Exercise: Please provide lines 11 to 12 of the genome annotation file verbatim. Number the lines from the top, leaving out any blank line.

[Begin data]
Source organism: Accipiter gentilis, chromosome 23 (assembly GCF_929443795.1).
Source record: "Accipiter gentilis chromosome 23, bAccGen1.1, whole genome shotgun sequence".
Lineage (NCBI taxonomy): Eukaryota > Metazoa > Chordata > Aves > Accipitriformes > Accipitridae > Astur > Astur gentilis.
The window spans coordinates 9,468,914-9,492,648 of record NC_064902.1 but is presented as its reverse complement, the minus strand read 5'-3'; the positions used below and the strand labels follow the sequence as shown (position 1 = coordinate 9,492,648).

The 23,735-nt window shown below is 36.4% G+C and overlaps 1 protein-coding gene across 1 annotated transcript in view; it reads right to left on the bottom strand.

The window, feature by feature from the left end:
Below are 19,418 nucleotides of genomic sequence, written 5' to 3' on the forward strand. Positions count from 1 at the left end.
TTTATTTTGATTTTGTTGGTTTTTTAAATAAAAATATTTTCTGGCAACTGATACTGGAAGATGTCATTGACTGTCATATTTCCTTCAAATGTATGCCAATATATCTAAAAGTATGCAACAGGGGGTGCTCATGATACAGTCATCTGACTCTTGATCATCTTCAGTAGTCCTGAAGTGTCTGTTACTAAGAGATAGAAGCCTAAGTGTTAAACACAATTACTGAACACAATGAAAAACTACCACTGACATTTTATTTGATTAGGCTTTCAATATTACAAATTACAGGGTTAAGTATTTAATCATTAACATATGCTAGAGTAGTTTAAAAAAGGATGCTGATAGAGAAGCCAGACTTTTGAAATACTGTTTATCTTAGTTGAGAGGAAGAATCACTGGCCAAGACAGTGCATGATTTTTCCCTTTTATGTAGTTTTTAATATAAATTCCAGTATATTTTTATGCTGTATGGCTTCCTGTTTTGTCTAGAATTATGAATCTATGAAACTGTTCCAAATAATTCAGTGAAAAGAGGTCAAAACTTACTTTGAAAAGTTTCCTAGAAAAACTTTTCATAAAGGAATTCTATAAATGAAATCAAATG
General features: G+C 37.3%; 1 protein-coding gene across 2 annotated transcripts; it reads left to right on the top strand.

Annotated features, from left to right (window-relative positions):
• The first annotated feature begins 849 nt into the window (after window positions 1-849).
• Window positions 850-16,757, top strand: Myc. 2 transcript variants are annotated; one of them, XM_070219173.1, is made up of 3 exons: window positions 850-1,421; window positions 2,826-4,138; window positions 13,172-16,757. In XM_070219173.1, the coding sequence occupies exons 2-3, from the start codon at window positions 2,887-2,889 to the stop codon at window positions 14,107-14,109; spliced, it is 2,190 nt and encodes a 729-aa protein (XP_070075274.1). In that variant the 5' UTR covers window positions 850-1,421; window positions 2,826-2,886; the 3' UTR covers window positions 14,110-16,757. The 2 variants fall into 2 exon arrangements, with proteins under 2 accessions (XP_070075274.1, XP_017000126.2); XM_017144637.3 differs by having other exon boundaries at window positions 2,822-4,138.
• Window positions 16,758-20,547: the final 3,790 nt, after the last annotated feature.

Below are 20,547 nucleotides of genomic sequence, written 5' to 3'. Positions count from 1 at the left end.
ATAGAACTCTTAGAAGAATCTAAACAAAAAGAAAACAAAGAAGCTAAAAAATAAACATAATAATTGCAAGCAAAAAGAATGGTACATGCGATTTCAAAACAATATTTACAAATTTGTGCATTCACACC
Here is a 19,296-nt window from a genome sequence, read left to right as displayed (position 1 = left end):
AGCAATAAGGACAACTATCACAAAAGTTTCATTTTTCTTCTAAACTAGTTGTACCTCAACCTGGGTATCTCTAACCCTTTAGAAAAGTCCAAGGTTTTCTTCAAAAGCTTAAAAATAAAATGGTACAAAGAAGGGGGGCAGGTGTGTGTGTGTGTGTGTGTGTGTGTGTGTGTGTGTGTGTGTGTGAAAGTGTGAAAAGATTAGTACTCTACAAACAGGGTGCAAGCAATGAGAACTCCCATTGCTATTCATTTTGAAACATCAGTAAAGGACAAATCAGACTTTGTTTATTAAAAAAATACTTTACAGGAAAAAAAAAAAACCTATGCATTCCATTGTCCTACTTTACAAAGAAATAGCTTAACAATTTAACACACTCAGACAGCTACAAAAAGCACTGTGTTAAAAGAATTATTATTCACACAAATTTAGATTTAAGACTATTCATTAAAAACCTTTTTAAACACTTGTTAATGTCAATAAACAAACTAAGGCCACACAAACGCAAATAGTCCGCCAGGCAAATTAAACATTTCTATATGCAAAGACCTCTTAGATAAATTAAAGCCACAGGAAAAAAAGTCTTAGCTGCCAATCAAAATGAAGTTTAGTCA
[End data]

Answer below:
• The first annotated feature begins 849 nt into the window (after window positions 1-849).
• Window positions 850-16,757, top strand: Myc. 2 transcript variants are annotated; one of them, XM_070219173.1, is made up of 3 exons: window positions 850-1,421; window positions 2,826-4,138; window positions 13,172-16,757. In XM_070219173.1, the coding sequence occupies exons 2-3, from the start codon at window positions 2,887-2,889 to the stop codon at window positions 14,107-14,109; spliced, it is 2,190 nt and encodes a 729-aa protein (XP_070075274.1). In that variant the 5' UTR covers window positions 850-1,421; window positions 2,826-2,886; the 3' UTR covers window positions 14,110-16,757. The 2 variants fall into 2 exon arrangements, with proteins under 2 accessions (XP_070075274.1, XP_017000126.2); XM_017144637.3 differs by having other exon boundaries at window positions 2,822-4,138.